Picasso Portraits

420_picassobannerI always have a little problem with Picasso. Yes, I know that he is the genius of the 20th century and all others pale alongside. But there is always a feeling of slight ickiness when it comes to women.

No matter what biographies I read, whether the autobiography of Francoise Gilot or Ariana Stassinopoulous’s hatchet job on him, or the works of the brilliant John Richardson, there is always a slightly bitter aftertaste. Picasso could draw and paint like a cruel angel. No matter who the subject, he captures the essence, but never in a straightforward joyous way, more in the way of a boa constrictor choking the life out of his subjects. Women cry. They relieve themselves. Women are willing and subservient. Women serve. Women are blank pages. Women are voluptuous and women are defiant. But they are most certainly never equals in the relationship. His early talents as a caricaturist enabled him to isolate a defining characteristic, a knowing and inevitable flaw, as well as utter sensuality and submissiveness. He can turn their faces into checkerboards and still define their personalities. One squiggle and you know not only what they are thinking, but what he is thinking. His shorthand marks are astonishing.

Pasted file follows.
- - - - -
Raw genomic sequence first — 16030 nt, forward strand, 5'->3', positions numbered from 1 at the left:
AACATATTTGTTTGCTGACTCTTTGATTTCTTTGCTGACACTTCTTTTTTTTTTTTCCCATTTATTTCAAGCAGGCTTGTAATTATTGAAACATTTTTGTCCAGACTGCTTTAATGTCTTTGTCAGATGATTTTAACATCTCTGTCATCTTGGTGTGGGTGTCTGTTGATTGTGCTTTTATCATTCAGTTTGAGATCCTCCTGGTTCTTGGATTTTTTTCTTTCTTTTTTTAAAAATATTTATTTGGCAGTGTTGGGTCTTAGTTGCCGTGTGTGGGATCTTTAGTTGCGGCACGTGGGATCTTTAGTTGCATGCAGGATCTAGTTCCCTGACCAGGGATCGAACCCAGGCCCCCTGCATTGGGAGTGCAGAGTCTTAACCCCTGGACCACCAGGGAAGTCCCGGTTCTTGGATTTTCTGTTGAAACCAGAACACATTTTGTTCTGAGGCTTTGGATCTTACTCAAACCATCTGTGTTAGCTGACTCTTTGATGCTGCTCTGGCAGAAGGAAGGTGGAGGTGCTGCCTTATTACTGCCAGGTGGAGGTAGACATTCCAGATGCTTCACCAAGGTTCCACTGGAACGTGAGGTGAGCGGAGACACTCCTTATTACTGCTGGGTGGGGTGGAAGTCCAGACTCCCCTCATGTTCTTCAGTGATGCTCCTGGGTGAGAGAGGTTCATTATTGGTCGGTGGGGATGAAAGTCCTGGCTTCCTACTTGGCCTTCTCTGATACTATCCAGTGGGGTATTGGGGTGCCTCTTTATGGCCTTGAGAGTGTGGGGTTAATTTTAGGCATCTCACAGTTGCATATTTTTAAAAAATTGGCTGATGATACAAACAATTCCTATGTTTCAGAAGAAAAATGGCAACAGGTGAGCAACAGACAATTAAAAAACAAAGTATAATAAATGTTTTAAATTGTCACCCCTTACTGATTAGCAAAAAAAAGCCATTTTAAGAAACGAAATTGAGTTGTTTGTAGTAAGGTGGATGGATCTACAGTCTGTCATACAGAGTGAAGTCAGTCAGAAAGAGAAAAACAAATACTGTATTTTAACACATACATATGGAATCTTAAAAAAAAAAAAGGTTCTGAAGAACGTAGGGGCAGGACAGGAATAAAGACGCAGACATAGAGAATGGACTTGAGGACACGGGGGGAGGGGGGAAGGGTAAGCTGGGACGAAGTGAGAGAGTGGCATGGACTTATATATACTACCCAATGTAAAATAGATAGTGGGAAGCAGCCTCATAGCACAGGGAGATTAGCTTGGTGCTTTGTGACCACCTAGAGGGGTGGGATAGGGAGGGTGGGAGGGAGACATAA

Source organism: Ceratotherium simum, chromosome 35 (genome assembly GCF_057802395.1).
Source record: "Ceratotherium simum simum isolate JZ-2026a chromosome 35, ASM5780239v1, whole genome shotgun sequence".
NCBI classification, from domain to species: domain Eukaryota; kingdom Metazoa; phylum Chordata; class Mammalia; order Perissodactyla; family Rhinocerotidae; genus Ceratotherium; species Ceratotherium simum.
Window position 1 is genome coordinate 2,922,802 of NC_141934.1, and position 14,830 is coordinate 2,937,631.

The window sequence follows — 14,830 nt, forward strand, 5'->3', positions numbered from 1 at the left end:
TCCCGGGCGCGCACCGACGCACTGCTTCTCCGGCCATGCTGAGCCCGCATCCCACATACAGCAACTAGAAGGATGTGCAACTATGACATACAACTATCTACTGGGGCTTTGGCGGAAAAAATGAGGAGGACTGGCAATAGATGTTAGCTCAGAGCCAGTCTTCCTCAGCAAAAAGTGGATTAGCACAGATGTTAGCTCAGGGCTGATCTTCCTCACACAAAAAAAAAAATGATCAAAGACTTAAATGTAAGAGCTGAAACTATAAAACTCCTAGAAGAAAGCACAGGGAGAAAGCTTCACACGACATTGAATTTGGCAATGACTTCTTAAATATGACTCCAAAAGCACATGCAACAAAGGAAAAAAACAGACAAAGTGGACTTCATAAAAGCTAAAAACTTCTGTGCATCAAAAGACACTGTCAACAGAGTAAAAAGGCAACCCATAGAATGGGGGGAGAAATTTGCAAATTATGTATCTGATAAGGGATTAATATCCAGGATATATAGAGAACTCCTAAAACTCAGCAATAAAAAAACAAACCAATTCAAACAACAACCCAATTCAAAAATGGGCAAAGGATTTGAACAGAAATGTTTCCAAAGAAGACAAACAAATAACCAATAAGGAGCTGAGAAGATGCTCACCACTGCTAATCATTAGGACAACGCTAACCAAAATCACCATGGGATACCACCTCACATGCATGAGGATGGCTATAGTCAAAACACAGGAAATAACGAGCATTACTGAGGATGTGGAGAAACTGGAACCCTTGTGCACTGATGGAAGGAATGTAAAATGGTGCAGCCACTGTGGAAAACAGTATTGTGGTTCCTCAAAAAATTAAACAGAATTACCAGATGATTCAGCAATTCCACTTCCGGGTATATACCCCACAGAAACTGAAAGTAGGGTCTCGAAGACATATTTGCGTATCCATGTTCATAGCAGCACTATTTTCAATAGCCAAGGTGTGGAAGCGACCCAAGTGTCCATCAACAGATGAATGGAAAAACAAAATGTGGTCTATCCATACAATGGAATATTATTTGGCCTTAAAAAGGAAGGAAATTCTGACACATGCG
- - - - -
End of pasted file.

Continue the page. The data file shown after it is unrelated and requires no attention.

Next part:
The show at the National Portrait Gallery is an important one because he was so prolific and his portraits were never for pay. They are always about him and his lovers. And his lovers are always about him. All the girls are there from Fernande Olivier to Marie-Thérèse Walther, to Dora Maar, ballerina wife Olga included, to the last love, Jacqueline Rocque. They were the template on which he practiced his art, his illusions and obsessions. They are objects of veneration and appetite. They were the caregivers. The normal ways of evaluating this artist cannot be utilized. Picasso is a volcano of emotion and technique. He plays mind games with the viewer. At times you must look away from this incredible overwhelming vitality. It is like looking into the sun. He is the greatest of the 20th century’s modernists. But I have a problem with him and probably always will. Still, I wouldn’t mind something from the Rose Period over my mantel piece.

Kaaren Hale

One Response to “Picasso Portraits”

  1. sadly, he was the visible manifestation of how our society mistreated, disenfranchised and imprisoned women during the 20th c (not to mention 19th, 18th…). picasso is the microcosm – and reflects, represents …- the larger patriarchal macrocosm. remember, women couldn’t even vote (in us) until he was almost 40. this doesn’t excuse his behavior, but does help explain it as he certainly wasn’t alone.
    thanks for great review- although if we are picking the visual arts genius of 20th c, i think it’s duchamp.

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